#47 - The Manning House, 37 Porter Rd., Andover, 1760

Gambrel designed roof may have come from England

This is the Manning House, a colonial farmhouse with a gambrel roof. Here is not a simple two-room cottage like that see in the last article (John Ward House), but a spacious home with room for an extended family, and ells for a summer kitchen, a weaving room, or a dairy.

The gambrel roof expands the attic space for storage and drying food. Where did this roof shape come from? Probably Essex, England, where the roof was often used for medieval farmhouses. But why are there so few roofs like this in the Merrimack Valley? Have those which were built been torn down over the years, or was the two part roof just more time consuming to build than a simple gable? Or was it simply a matter of wood? The answer is that while the shorter rafters used to build a gambrel made good use of scarce English lumber, here in the tree rich colonies we could easily cut rafters to any size.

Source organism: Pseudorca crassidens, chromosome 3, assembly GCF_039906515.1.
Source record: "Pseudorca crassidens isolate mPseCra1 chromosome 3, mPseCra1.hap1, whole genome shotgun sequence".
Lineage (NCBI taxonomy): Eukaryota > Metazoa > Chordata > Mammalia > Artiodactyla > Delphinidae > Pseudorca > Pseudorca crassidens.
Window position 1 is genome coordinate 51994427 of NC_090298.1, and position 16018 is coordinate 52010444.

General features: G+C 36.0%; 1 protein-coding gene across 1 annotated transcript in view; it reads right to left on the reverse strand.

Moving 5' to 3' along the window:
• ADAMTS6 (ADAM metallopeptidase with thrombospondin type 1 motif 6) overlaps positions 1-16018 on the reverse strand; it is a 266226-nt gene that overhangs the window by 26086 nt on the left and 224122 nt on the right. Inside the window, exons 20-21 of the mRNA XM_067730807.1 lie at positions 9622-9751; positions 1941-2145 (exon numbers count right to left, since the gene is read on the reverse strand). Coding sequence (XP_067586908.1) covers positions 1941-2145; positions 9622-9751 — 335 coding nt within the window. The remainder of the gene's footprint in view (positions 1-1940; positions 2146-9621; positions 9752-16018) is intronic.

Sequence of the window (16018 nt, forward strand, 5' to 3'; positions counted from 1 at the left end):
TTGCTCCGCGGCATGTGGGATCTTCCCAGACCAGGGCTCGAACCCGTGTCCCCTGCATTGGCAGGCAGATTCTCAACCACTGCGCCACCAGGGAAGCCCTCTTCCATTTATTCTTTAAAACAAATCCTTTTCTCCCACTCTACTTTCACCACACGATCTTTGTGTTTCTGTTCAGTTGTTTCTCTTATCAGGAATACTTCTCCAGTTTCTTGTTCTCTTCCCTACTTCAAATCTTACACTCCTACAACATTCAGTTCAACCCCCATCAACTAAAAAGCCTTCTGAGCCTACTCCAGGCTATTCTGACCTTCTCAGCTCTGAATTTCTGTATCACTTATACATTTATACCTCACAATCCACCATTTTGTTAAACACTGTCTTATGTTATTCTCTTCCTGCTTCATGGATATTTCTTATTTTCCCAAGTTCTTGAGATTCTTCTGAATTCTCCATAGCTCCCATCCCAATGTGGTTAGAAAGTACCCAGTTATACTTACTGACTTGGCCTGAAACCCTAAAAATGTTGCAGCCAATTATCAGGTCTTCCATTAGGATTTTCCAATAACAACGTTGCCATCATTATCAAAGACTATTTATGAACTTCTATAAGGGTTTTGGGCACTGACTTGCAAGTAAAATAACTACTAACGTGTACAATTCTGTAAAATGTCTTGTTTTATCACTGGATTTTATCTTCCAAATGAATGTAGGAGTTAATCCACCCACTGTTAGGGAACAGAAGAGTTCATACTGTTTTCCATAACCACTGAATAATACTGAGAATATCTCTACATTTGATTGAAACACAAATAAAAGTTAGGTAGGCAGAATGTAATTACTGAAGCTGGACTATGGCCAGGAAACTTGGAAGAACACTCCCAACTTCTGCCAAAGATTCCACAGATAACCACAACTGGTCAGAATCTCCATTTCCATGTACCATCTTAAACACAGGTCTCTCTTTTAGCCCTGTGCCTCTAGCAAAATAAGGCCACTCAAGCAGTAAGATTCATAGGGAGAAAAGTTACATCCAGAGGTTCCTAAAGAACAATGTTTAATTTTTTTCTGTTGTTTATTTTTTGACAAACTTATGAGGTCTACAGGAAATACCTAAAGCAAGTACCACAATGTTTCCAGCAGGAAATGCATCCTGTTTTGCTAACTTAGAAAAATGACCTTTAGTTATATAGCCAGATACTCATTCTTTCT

Hezekiah Ballard built this house in 1760 and sold it in 1771 to Thomas Manning, a cordwainer (leather worker). The house has been owned by the Manning family ever since. This year the Andover Historical Commission joined with the Andover Historical Society to present the Mannings a Certificate of Appreciation for the care they have taken to maintain the house as it was built. It is part of our landscape, enjoyed by all of us who travel Porter Road.

On Merrimack Street in Methuen is another gambrel colonial, this one with a historic tale. The story goes that the owner was working in his attic when called to service during the American Revolution. He swung his ax into the rafter and there it stayed until he came home from the war.

Today, in 2008, I live in western NE where house construction was greatly influenced by the Dutch who settled along the Hudson River, and where the gambrel roof here is a natural expression of Dutch framing methods. So I am curious to look again at how the Merrimack Valley gambrel roofs were framed and compare them to what I see here.

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